When Paul McCartney organized the mammoth “Concert for New York City” after the 9/11 attacks, the first performer to take the Madison Square Garden stage was David Bowie, singing Simon & Garfunkel’s “America” and his own iconic song, “Heroes.”
McCartney yesterday paid tribute to his friend, who died from cancer on Sunday at 69, by sharing a picture of himself and Bowie taken by his late wife, Linda McCartney.
“His star will shine in the sky forever,” Paul McCartney wrote.
And also in New York.
Bowie, who lived in SoHo, was both a musical legend and “a super New Yorker,” said Paul Levinson, a Fordham University pop culture professor and science fiction writer.
Bowie’s showmanship, imperial style, boundless energy, capacity for endless self-invention and fluid gender identification were collectively at one with a dynamic metropolis that is also forever reinventing itself, said Levinson.
A boundary-breaking musician, composer and actor, Bowie was “cosmic and universal,” but also epitomized the misfit or renegade (“Rebel, Rebel”) who refused to be typecast or defined by others, Levinson said.
“He was the champion of the misfits and everyone in New York has felt like a misfit,” said Brittany Griffin, 28, a Greenpoint costume designer who came to Bowie’s SoHo home to drop off a bouquet at a makeshift memorial Monday.
Androgynous and chameleon-like, Bowie was an icon to the city’s LGBTQ community, said Janice Wilde, a 61-year-old filmmaker from the East Village, as she stood outside Bowie’s Lafayette Street loft.
“We listened for hours. We listened for days. We listened for years. We’re all still listening. The music just spoke to you in a way that others didn’t,” she said.
Wilde added that her favorite song was “Changes,” and called Bowie’s androgynous appearance “just beautiful.:
Indeed it was, agreed Fred Bass, 87, the co-owner of the Strand bookstore, a favorite haunt of Bowie’s. “
“He was a good looking guy: No doubt about it,” said Bass. Even his casual clothes boasted bespoke British tailoring (“they fit him really well”) and Bowie cut a chic and elegant swath as he wandered unmolested through the miles of tomes in the Union Square store.
“He had big tastes. Wide tastes. He was in every section of the store and spent quite a bit of time here hiding and browsing,” especially in the art and history departments, said Bass, who recalled Bowie asking for a non-fiction book about American politics.
Bass is forever grateful to Bowie for his habit of schlepping his personal items in a Strand shopping bag. “He always walked around with a Strand tote bag! He gave us big publicity!” as a result of being photographed with it, Bass said. Books by and about Bowie were selling briskly Monday, Bass noted, adding wistfully: “He was a really intriguing guy.”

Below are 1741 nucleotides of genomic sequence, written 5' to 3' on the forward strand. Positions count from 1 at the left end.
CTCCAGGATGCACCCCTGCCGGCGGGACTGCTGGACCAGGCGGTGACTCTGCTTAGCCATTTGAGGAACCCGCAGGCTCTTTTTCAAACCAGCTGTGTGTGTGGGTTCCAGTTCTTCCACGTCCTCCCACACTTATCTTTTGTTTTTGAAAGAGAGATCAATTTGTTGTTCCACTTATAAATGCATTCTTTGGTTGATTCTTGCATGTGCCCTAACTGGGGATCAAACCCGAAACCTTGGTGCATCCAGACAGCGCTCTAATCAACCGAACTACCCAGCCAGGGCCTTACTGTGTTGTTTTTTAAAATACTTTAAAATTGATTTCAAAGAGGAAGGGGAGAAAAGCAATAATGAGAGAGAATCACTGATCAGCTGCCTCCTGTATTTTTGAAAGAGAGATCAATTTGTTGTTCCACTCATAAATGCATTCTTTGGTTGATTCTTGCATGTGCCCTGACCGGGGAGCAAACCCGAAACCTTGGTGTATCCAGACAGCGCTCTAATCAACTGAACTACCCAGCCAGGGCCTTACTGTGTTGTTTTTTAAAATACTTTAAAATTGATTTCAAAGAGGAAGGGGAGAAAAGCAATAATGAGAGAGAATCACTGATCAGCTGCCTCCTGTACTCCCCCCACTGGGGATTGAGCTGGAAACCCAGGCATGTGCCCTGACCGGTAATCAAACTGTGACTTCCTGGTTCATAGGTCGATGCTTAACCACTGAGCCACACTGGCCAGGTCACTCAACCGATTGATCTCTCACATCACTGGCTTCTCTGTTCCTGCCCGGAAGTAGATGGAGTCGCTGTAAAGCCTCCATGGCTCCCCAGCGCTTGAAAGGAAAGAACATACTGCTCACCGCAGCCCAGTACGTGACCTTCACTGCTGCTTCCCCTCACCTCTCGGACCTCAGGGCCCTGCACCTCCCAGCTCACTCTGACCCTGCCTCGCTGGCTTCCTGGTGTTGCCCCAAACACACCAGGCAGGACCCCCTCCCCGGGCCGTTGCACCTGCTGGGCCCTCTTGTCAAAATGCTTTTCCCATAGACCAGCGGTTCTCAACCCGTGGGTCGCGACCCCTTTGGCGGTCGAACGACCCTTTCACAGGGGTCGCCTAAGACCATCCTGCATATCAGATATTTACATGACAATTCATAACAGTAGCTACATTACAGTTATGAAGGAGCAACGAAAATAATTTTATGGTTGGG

Levinson, who is 68, said New Yorkers in their 50s and older particularly feel this loss, as Bowie was a part of their coming of age and managed to stay relevant long past the youth-obsessed music industry’s standard sell-by date.
“He was a half-generation later than the Beatles: He died too young and he had so much more to do,” Levinson said.
Bowie played Madison Square Garden and Carnegie Hall, but the star also frequented departed iconic music venues such as the Mudd Club, Max’s Kansas City and Studio 54.
“Lazarus,” the show based around Bowie’s songs now playing at The New York Theater Workshop, was extended with additional performances to play through Jan. 20 on Dec. 7.
“Everyone at NYTW and Lazarus is deeply saddened by the loss of one of the great artists of our time. We are very fortunate to have had the opportunity to collaborate with Mr. Bowie on his theatrical piece, ‘Lazarus,’ and we look forward to honoring his work onstage as ‘Lazarus’ plays its final performances,” Jim Nicola, the Artistic Director of NYTW, said in a statement.
Accolades also poured in from politicians. “This is a sad day,” said Mayor Bill de Blasio, who said he enjoyed “many, many wonderful songs” by Bowie with “Young Americans” resonating particularly. The mayor described Bowie as “a guy who did a lot of good in the world.”
“We lost a brilliant, pioneering artist – and a great New Yorker,” tweeted former mayor Michael Bloomberg.
Madonna posted a passionate and personal encomium on her Facebook page that began “I’m devastated.” The pop star described Bowie as ironic, mysterious, unique and provocative and she thanked him for the critical role he played in inspiring her in her own career.
Bowie’s manager, Tony Visconti, described Bowie’s latest album “Blackstar,” which Visconti co-produced, as “his parting gift.” The first words of the single “Lazarus” are, “Look up here: I’m in heaven.”
“David always did it his way and his way was the least obvious way,” Visconti said in a statement.
(With Ivan Pereira)